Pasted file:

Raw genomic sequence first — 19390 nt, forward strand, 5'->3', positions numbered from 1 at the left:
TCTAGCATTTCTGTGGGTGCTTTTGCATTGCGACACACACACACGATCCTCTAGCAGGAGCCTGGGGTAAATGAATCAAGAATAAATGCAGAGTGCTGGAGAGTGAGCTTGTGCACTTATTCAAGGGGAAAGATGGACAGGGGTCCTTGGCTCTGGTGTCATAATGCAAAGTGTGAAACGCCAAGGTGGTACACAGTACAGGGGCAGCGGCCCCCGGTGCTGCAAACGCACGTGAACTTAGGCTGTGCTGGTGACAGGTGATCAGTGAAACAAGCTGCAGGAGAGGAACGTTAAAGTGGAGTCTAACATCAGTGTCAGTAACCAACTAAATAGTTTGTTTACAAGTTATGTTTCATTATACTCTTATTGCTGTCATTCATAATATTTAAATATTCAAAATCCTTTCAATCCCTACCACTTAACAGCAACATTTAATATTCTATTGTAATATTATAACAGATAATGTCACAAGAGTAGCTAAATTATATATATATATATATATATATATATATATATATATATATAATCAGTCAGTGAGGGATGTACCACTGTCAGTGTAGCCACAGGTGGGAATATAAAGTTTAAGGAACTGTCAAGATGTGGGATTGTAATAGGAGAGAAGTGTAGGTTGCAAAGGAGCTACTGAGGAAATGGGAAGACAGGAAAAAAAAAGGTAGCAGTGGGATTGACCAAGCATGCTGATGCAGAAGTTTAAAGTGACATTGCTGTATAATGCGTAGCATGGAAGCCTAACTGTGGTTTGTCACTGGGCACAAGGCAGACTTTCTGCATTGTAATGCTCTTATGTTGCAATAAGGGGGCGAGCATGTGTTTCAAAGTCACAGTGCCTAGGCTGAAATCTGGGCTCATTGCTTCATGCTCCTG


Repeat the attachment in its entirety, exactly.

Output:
Raw genomic sequence first — 19390 nt, forward strand, 5'->3', positions numbered from 1 at the left:
TCTAGCATTTCTGTGGGTGCTTTTGCATTGCGACACACACACACGATCCTCTAGCAGGAGCCTGGGGTAAATGAATCAAGAATAAATGCAGAGTGCTGGAGAGTGAGCTTGTGCACTTATTCAAGGGGAAAGATGGACAGGGGTCCTTGGCTCTGGTGTCATAATGCAAAGTGTGAAACGCCAAGGTGGTACACAGTACAGGGGCAGCGGCCCCCGGTGCTGCAAACGCACGTGAACTTAGGCTGTGCTGGTGACAGGTGATCAGTGAAACAAGCTGCAGGAGAGGAACGTTAAAGTGGAGTCTAACATCAGTGTCAGTAACCAACTAAATAGTTTGTTTACAAGTTATGTTTCATTATACTCTTATTGCTGTCATTCATAATATTTAAATATTCAAAATCCTTTCAATCCCTACCACTTAACAGCAACATTTAATATTCTATTGTAATATTATAACAGATAATGTCACAAGAGTAGCTAAATTATATATATATATATATATATATATATATATATATATATATAATCAGTCAGTGAGGGATGTACCACTGTCAGTGTAGCCACAGGTGGGAATATAAAGTTTAAGGAACTGTCAAGATGTGGGATTGTAATAGGAGAGAAGTGTAGGTTGCAAAGGAGCTACTGAGGAAATGGGAAGACAGGAAAAAAAAAGGTAGCAGTGGGATTGACCAAGCATGCTGATGCAGAAGTTTAAAGTGACATTGCTGTATAATGCGTAGCATGGAAGCCTAACTGTGGTTTGTCACTGGGCACAAGGCAGACTTTCTGCATTGTAATGCTCTTATGTTGCAATAAGGGGGCGAGCATGTGTTTCAAAGTCACAGTGCCTAGGCTGAAATCTGGGCTCATTGCTTCATGCTCCTG